On June 19th, Colombia elected its first progressive president after decades of conservative and neoliberal domination. Gustavo Petro and vice president-elect Francia Marquez led a coalition of marginalized voters to a history-making victory. Historically, Colombia has been one of the most conservative countries in Latin America and an enthusiastic participant in the US-led war on drugs.
Such a historic victory is not only a triumph for the people of Colombia, but for all Black, marginalized, revolutionary, and progressives across the globe. It is a beacon of hope in what seems to be increasingly dark times that lie ahead in places like the United States. It is undeniable proof that revolutionary activism, not simply voting alone, is essential to achieving major political results and social change.
In Colombia, despite early polls indicating a tight race, Gustavo Petro won 50.5% of the vote while his opponent, Rodolfo Hernandez, received 47.3%. Hernandez was a wealthy right-wing candidate who claimed to want to end corruption in Colombia despite being infamously known for and charged with corruption allegations himself. Throughout the campaign, He was often described as a “Colombian Trump,” given his emergence by means of social media, fake news, and unconventional conservative style. He also defeated the mainstream politicians who have traditionally controlled Colombia from the center-right.
The failure of the mainstream center-right or neoliberal parties to even make it to the runoff is a further illustration of just how exhausted the people of Colombia are with politics as usual. The previous government under Ivan Duque triggered massive protests and riots when he attempted to raise taxes on the middle class while shielding the wealthy elite. For many, Petro’s victory is the culmination of those recent protests as well as decades of revolutionary activism and even warfare on the part of the progressive movement in Colombia.
Petro has since denounced violence and has been a public servant performing several roles including both mayor and a senator. He has pledged to end Colombia’s disastrous war on drugs and to radically restructure the economy away from oil extraction and excessive mining. Most importantly, he has vowed to be an ally to the nation’s marginalized Afro-Colombian and indigenous peoples.
His running mate and the first Black female Vice President of Colombia, Francia Marquez, rose to prominence through her tenacious activism on behalf of Afro Colombians who make up over 10% of the Colombian population. She also grabbed headlines with her ferocious opposition to unchecked deforestation and mining that has devastated Colombia’s natural landscape. Before becoming a prominent activist, Marquez earned a living as a maid, making her rise to power historic even more iconic. It has been reported that she has even experienced assassination attempts due to her activism. During the election, Petro and Marquez routinely canceled or relocated rallies last minute to avoid potential assassination attempts.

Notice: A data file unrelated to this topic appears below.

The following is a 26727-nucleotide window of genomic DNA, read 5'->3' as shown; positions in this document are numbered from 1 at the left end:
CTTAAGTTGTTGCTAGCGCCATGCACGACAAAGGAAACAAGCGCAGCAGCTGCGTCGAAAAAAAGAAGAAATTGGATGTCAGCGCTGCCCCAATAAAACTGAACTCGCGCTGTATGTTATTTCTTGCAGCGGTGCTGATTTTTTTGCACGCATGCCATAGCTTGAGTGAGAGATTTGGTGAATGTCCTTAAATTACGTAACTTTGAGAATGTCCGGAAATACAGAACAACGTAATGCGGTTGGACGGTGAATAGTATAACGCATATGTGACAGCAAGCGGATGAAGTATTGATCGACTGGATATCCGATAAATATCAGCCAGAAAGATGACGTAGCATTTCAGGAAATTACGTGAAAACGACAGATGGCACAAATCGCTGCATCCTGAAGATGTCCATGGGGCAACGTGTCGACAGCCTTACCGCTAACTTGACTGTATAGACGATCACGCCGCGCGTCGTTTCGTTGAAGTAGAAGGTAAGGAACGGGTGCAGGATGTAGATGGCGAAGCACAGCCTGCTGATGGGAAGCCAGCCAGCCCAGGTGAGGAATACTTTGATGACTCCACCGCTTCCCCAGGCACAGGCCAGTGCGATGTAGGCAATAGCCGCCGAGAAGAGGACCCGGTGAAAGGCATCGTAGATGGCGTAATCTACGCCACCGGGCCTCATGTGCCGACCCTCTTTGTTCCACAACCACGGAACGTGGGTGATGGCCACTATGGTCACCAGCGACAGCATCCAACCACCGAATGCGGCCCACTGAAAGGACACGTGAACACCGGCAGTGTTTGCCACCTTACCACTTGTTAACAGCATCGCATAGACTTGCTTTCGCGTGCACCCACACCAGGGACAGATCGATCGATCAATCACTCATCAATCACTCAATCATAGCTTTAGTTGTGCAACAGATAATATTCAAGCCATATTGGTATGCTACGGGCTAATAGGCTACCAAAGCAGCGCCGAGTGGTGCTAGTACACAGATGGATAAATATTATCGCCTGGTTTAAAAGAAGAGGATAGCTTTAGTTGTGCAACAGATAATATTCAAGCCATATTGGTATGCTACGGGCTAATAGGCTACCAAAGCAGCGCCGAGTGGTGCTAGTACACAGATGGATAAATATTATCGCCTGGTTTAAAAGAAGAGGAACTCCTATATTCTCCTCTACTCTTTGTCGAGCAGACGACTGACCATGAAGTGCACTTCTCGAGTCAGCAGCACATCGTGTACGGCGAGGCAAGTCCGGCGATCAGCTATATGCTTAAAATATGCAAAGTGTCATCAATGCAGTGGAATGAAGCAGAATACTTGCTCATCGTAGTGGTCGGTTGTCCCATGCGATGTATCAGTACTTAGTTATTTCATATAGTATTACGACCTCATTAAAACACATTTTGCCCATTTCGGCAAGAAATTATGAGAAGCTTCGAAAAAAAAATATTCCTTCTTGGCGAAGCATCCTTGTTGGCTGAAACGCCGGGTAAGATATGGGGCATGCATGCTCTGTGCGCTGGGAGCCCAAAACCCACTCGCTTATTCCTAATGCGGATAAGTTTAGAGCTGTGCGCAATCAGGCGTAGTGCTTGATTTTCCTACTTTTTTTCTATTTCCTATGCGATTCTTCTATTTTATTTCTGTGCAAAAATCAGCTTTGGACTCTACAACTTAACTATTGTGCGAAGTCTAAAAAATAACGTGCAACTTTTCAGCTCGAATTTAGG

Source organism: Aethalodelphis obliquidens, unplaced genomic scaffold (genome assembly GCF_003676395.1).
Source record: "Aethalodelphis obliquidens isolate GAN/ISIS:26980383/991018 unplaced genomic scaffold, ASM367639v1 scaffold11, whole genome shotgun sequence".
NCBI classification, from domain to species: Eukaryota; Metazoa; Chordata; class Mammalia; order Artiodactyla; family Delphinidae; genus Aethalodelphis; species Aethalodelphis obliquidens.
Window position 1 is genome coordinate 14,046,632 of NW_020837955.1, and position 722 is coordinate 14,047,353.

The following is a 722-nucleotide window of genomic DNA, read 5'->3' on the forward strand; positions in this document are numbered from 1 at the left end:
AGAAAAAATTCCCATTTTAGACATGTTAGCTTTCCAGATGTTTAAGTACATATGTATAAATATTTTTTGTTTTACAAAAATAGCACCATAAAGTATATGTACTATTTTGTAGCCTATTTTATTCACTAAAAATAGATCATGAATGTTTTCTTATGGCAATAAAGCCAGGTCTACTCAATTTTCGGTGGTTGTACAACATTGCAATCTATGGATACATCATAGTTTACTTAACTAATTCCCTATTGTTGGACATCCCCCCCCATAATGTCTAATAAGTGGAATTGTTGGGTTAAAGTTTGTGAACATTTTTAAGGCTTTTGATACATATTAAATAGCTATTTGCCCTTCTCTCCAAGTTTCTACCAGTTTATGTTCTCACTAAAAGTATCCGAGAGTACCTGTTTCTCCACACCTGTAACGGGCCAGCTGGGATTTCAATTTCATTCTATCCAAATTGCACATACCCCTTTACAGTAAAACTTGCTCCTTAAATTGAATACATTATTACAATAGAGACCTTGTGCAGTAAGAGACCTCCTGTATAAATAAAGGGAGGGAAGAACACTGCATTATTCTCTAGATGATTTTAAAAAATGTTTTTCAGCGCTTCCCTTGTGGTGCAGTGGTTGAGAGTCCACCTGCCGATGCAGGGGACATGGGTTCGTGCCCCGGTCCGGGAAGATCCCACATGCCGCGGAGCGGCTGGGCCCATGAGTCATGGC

Their victory is a shock to Colombia’s traditional political establishment but is in line with the general left tide that is sweeping Latin America. In recent months Latin America has witnessed the rise of left-wing governments in Bolivia, Chile, Peru, and Honduras. But in many ways, the progressive victory in Colombia is a crowning achievement given its conservative background and it’s an indication of just how powerful the current political revolution in Latin America is. If a progressive can win in Colombia, then a progressive can win almost anywhere in Latin America.
In the US, it is often easy to get discouraged seeing the rise of Trump, a far-right supreme court, Christian fascism, and other right-wing movements gain ground. It is easy to look back to the civil rights movement and wonder if we have truly made any substantial progress (especially given recent events like the Buffalo Massacre and Roe V. Wade). It is, however, important to remember that civil rights, anti-racism, anti-capitalism, anti-fascism, and other allied movements are global struggles. Colombia is plagued with the same racism and capitalism rampant in America. The left won by appealing to the popular desire for an end to corruption and violence at the hands of the police and right-wing militias in Colombia.
As we continue to fight against violent, racist, white supremacist systems and movements in the U.S., we should take inspiration from radical and successful movements such as the recent victory in Colombia.
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